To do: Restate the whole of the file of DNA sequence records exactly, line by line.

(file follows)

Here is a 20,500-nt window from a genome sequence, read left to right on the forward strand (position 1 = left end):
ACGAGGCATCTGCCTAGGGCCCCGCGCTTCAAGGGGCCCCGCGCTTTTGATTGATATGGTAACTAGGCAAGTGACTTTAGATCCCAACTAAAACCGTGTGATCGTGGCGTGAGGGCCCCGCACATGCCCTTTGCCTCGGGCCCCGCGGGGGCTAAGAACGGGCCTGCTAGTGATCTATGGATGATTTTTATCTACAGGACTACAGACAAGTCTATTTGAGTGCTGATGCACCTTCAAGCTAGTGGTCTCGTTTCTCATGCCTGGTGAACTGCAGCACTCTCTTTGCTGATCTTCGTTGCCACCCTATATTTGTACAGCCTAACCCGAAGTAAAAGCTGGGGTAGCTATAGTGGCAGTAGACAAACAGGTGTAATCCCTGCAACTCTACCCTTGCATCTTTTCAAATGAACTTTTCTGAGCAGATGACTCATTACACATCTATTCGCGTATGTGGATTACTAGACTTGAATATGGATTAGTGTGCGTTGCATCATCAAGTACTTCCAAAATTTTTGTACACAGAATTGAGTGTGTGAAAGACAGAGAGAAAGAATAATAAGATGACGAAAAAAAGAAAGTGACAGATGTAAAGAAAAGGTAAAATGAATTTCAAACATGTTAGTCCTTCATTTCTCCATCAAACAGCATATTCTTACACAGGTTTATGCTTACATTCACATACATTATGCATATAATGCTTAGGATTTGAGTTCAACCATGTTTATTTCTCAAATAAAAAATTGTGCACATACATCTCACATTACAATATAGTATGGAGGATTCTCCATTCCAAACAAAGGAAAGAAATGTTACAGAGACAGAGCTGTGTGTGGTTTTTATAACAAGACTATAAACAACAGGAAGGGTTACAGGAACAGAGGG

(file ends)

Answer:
Here is a 20,500-nt window from a genome sequence, read left to right on the forward strand (position 1 = left end):
ACGAGGCATCTGCCTAGGGCCCCGCGCTTCAAGGGGCCCCGCGCTTTTGATTGATATGGTAACTAGGCAAGTGACTTTAGATCCCAACTAAAACCGTGTGATCGTGGCGTGAGGGCCCCGCACATGCCCTTTGCCTCGGGCCCCGCGGGGGCTAAGAACGGGCCTGCTAGTGATCTATGGATGATTTTTATCTACAGGACTACAGACAAGTCTATTTGAGTGCTGATGCACCTTCAAGCTAGTGGTCTCGTTTCTCATGCCTGGTGAACTGCAGCACTCTCTTTGCTGATCTTCGTTGCCACCCTATATTTGTACAGCCTAACCCGAAGTAAAAGCTGGGGTAGCTATAGTGGCAGTAGACAAACAGGTGTAATCCCTGCAACTCTACCCTTGCATCTTTTCAAATGAACTTTTCTGAGCAGATGACTCATTACACATCTATTCGCGTATGTGGATTACTAGACTTGAATATGGATTAGTGTGCGTTGCATCATCAAGTACTTCCAAAATTTTTGTACACAGAATTGAGTGTGTGAAAGACAGAGAGAAAGAATAATAAGATGACGAAAAAAAGAAAGTGACAGATGTAAAGAAAAGGTAAAATGAATTTCAAACATGTTAGTCCTTCATTTCTCCATCAAACAGCATATTCTTACACAGGTTTATGCTTACATTCACATACATTATGCATATAATGCTTAGGATTTGAGTTCAACCATGTTTATTTCTCAAATAAAAAATTGTGCACATACATCTCACATTACAATATAGTATGGAGGATTCTCCATTCCAAACAAAGGAAAGAAATGTTACAGAGACAGAGCTGTGTGTGGTTTTTATAACAAGACTATAAACAACAGGAAGGGTTACAGGAACAGAGGG